Introduction: In the work "Error-Correcting Codes for Ternary Content Addressable Memories", Krishnan et al. show that under certain assumptions, using 2t + 1 copies of a word is an optimal strategy for guaranteeing the reliable operation of a ternary content addressable memory in the presence of up to t errors. Purpose: To present a new proof of the results of Krishnan et al. about coding for ternary content addressable memories and to extend these results somewhat. Results: A new logic-oriented extension of the Hamming distance is presented. Making use of this new distance, an alternate proof that repetition-based coding is optimal over the set of non-context-oriented codes is provided. The new proof allows the results of Krishnan et al. to be extended to cases where some information about the memory organization is available to the code designer. It is shown, for example, that the number of necessary redundancy bits in a non-context-oriented code cannot be reduced by assuming that the memory organizer stores codes in a particularly effective order. Practical relevance: The results described in this paper make clear that a repetition code is the optimal code for protecting the data stored in a ternary content addressable memories from errors. The new proof presented in this paper allows the results of Krishnan et al. to be extended to certain cases where some information about the memory organization is available to the code designer.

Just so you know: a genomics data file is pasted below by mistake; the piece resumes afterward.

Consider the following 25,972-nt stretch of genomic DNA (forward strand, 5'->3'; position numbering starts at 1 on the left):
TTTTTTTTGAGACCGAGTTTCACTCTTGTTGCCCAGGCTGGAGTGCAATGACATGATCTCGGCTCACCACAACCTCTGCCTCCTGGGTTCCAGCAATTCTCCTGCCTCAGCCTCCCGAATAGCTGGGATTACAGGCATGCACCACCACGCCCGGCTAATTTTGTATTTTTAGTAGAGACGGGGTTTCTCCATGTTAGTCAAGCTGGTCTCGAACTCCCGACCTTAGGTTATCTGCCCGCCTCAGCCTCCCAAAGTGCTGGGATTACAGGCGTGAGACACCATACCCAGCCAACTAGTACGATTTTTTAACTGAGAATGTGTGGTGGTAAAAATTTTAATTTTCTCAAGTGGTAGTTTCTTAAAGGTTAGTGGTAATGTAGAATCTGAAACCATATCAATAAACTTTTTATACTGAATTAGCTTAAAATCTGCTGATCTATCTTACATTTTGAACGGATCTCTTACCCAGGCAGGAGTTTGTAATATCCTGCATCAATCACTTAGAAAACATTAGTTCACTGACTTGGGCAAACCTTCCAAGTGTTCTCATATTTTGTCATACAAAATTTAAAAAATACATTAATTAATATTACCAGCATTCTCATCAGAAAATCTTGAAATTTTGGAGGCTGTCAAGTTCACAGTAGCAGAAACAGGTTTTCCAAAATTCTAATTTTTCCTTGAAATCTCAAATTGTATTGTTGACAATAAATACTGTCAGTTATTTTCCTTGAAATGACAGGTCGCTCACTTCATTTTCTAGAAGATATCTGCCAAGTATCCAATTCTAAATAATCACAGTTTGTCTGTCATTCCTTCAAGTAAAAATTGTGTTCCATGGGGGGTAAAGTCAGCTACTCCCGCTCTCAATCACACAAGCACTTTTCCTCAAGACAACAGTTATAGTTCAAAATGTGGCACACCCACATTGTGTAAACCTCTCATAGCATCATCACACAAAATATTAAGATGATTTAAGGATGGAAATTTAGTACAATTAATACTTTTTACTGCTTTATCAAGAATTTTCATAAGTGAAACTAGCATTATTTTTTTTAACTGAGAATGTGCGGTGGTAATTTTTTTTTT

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- Content Addressable Memories
- Context-Oriented Codes
- Non-Context-Oriented Codes
- Ternary Content Addressable Memories